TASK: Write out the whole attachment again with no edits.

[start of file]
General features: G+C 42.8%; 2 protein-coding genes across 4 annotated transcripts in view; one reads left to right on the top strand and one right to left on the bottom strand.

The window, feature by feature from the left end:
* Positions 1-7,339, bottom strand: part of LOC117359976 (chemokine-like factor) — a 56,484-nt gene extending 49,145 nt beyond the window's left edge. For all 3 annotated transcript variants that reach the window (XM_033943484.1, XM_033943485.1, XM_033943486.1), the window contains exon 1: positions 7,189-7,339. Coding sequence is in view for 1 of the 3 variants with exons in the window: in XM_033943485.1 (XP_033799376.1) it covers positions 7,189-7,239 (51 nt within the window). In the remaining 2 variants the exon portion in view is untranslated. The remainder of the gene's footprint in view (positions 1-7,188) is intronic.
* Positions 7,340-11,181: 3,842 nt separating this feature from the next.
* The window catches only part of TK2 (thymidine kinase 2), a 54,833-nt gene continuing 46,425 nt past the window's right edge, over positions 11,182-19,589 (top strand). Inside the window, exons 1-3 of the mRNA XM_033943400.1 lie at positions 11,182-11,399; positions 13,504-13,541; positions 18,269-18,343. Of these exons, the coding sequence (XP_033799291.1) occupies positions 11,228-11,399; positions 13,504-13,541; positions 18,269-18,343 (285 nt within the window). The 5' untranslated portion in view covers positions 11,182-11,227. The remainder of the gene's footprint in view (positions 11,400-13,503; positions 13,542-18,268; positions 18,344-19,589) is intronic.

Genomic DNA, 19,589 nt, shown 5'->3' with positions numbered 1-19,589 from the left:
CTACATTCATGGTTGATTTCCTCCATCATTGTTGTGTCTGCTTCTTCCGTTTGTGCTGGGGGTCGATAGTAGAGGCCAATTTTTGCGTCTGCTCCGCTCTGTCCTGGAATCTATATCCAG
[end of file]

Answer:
General features: G+C 42.8%; 2 protein-coding genes across 4 annotated transcripts in view; one reads left to right on the top strand and one right to left on the bottom strand.

The window, feature by feature from the left end:
* Positions 1-7,339, bottom strand: part of LOC117359976 (chemokine-like factor) — a 56,484-nt gene extending 49,145 nt beyond the window's left edge. For all 3 annotated transcript variants that reach the window (XM_033943484.1, XM_033943485.1, XM_033943486.1), the window contains exon 1: positions 7,189-7,339. Coding sequence is in view for 1 of the 3 variants with exons in the window: in XM_033943485.1 (XP_033799376.1) it covers positions 7,189-7,239 (51 nt within the window). In the remaining 2 variants the exon portion in view is untranslated. The remainder of the gene's footprint in view (positions 1-7,188) is intronic.
* Positions 7,340-11,181: 3,842 nt separating this feature from the next.
* The window catches only part of TK2 (thymidine kinase 2), a 54,833-nt gene continuing 46,425 nt past the window's right edge, over positions 11,182-19,589 (top strand). Inside the window, exons 1-3 of the mRNA XM_033943400.1 lie at positions 11,182-11,399; positions 13,504-13,541; positions 18,269-18,343. Of these exons, the coding sequence (XP_033799291.1) occupies positions 11,228-11,399; positions 13,504-13,541; positions 18,269-18,343 (285 nt within the window). The 5' untranslated portion in view covers positions 11,182-11,227. The remainder of the gene's footprint in view (positions 11,400-13,503; positions 13,542-18,268; positions 18,344-19,589) is intronic.

Genomic DNA, 19,589 nt, shown 5'->3' with positions numbered 1-19,589 from the left:
CTACATTCATGGTTGATTTCCTCCATCATTGTTGTGTCTGCTTCTTCCGTTTGTGCTGGGGGTCGATAGTAGAGGCCAATTTTTGCGTCTGCTCCGCTCTGTCCTGGAATCTATATCCAG